The host process can programmatically throttle the service based on some runtime parameters. You can only configure the throttle programmatically before the host is opened. Although the host can override the throttling behavior found in the config file by removing it and adding its own, you typically should provide a programmatic throttling behavior only when there is no throttling behavior in the config file.

The ServiceHostBase class offers the Description property of the type ServiceDescription:

public abstract class ServiceHostBase : ...
{
   public ServiceDescription Description
   {get;}
   //More members
}

The service description, as its name implies, is a description of the service, with all its aspects and behaviors. ServiceDescription contains a property called Behaviors of the type KeyedByTypeCollection<T>, with IServiceBehavior as the generic parameter.

Example 4-21 shows how to set the throttled behavior programmatically.

Example 4-21. Programmatic throttling

ServiceHost host = new ServiceHost(typeof(MyService));

ServiceThrottlingBehavior throttle;
throttle = host.Description.Behaviors.Find<ServiceThrottlingBehavior>();
if(throttle == null)
{
   throttle = new ServiceThrottlingBehavior();
   throttle.MaxConcurrentCalls     = 500;
   throttle.MaxConcurrentSessions  = 10000;
   throttle.MaxConcurrentInstances = 100;
   host.Description.Behaviors.Add(throttle);
}

host.Open();

First, the hosting code verifies that no service throttling behavior was provided in the config file. This is done by calling the Find<T>() method of KeyedByTypeCollection<T>, using ServiceThrottlingBehavior as the type parameter:

public class ServiceThrottlingBehavior : IServiceBehavior
{
   public int MaxConcurrentCalls
   {get;set;}
   public int MaxConcurrentSessions
   {get;set;}
   public int MaxConcurrentInstances
   {get;set;}
   //More members
}

If the returned throttle is null, then the hosting code creates a new ServiceThrottlingBehavior, sets its values, and adds it to the behaviors in the service description.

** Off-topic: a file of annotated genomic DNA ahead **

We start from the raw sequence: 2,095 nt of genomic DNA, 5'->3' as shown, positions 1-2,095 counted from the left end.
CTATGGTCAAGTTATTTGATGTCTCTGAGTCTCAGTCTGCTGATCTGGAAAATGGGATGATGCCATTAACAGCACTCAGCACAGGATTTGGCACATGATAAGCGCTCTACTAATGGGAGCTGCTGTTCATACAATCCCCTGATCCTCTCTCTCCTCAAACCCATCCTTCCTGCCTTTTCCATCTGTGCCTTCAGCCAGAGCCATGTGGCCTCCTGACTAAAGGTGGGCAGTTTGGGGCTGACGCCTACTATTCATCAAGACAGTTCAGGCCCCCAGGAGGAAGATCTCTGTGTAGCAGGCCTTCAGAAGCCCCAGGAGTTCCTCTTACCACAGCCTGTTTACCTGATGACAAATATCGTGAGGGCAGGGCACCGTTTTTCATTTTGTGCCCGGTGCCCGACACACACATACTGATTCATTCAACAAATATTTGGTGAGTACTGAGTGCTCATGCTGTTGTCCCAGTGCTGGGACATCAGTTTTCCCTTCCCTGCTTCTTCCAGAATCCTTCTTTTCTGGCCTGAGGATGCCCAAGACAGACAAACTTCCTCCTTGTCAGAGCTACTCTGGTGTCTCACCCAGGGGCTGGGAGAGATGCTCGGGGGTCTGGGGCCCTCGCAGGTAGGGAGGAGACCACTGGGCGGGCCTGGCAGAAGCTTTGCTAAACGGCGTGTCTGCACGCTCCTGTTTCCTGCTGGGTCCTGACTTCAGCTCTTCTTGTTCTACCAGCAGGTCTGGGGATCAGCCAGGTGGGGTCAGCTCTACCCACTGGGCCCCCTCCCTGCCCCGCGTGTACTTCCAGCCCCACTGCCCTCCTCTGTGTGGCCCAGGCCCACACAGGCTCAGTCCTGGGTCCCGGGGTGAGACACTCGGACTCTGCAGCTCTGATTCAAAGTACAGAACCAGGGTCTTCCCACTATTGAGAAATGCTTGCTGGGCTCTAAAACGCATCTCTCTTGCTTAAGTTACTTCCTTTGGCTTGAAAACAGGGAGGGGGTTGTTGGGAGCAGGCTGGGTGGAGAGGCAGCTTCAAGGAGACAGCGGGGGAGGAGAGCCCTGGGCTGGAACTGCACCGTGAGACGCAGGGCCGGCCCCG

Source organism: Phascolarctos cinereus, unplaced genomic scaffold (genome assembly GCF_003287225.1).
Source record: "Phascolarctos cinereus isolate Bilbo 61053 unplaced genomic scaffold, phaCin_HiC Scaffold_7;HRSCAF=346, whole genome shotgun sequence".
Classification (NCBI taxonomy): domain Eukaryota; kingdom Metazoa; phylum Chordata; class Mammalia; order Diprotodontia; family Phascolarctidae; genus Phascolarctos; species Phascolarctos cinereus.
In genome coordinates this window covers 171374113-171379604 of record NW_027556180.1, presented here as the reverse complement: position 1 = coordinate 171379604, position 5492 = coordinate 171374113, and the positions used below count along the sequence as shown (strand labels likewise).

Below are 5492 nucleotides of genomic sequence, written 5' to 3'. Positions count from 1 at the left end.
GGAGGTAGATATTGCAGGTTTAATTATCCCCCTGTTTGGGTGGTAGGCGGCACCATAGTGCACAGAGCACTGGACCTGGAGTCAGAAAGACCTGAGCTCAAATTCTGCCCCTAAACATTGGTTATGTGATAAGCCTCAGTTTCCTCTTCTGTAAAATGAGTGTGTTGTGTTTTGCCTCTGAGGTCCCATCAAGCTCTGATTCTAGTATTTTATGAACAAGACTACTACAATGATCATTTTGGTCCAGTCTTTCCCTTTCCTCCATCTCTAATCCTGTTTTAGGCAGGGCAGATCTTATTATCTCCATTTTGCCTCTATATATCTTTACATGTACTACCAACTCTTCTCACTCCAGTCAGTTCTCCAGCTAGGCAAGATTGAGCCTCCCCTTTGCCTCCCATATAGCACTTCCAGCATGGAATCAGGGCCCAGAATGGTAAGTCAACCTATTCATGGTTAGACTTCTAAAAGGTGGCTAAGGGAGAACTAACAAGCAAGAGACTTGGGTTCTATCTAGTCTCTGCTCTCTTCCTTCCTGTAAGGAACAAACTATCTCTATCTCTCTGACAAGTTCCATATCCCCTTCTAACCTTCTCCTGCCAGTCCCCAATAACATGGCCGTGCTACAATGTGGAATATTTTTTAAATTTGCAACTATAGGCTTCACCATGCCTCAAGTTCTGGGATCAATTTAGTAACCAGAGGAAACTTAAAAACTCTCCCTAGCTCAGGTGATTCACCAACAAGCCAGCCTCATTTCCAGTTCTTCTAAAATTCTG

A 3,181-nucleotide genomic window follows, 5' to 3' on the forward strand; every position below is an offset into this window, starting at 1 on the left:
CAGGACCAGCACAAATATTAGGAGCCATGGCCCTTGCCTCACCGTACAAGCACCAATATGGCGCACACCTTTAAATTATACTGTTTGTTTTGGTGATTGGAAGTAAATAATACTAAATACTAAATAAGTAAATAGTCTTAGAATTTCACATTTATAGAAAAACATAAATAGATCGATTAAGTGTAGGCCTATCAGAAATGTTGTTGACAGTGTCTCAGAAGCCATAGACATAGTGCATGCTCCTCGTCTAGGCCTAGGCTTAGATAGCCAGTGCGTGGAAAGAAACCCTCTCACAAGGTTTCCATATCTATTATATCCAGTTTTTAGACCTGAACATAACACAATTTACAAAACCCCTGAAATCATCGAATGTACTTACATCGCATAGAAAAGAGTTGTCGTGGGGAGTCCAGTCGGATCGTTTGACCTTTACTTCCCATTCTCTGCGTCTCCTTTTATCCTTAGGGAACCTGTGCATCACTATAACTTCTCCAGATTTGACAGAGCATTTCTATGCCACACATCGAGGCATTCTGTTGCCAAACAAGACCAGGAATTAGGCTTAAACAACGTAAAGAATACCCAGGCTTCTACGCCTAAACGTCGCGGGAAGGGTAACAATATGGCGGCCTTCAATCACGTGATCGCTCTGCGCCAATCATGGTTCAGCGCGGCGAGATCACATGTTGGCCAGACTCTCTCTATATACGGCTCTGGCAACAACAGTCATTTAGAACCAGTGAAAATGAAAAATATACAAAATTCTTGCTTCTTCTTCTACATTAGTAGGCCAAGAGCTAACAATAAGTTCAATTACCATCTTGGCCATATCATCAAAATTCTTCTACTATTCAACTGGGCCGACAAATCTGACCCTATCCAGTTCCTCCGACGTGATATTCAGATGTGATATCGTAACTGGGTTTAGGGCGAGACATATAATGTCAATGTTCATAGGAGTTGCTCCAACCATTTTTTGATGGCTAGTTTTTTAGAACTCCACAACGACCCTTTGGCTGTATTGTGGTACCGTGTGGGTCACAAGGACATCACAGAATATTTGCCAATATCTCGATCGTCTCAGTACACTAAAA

Streamlining with ServiceHost<T>

Using C# 3.0 extensions, you can extend ServiceHost (or any subclass of it, such as ServiceHost<T>) to automate the code in Example 4-21, as shown in Example 4-22.

Example 4-22. Extending ServiceHost to handle throttling

public static class ServiceThrottleHelper
{
   public static void SetThrottle(this ServiceHost host,
                                  int maxCalls,int maxSessions,int maxInstances)
   {
      ServiceThrottlingBehavior throttle = new ServiceThrottlingBehavior();
      throttle.MaxConcurrentCalls     = maxCalls;
      throttle.MaxConcurrentSessions  = maxSessions;
      throttle.MaxConcurrentInstances = maxInstances;
      host.SetThrottle(throttle);
   }
   public static void SetThrottle(this ServiceHost host,
                                  ServiceThrottlingBehavior serviceThrottle,
                                  bool overrideConfig)
   {
      if(host.State == CommunicationState.Opened)
      {
         throw new InvalidOperationException("Host is already opened");
      }
      ServiceThrottlingBehavior throttle =
                   host.Description.Behaviors.Find<ServiceThrottlingBehavior>();
      if(throttle == null)
      {
         host.Description.Behaviors.Add(serviceThrottle);
         return;
      }
      if(overrideConfig == false)
      {
         return;
      }
      host.Description.Behaviors.Remove(throttle);
      host.Description.Behaviors.Add(serviceThrottle);
   }
   public static void SetThrottle(this ServiceHost host,
                                  ServiceThrottlingBehavior serviceThrottle)
   {
      host.SetThrottle(serviceThrottle,false);
   }
}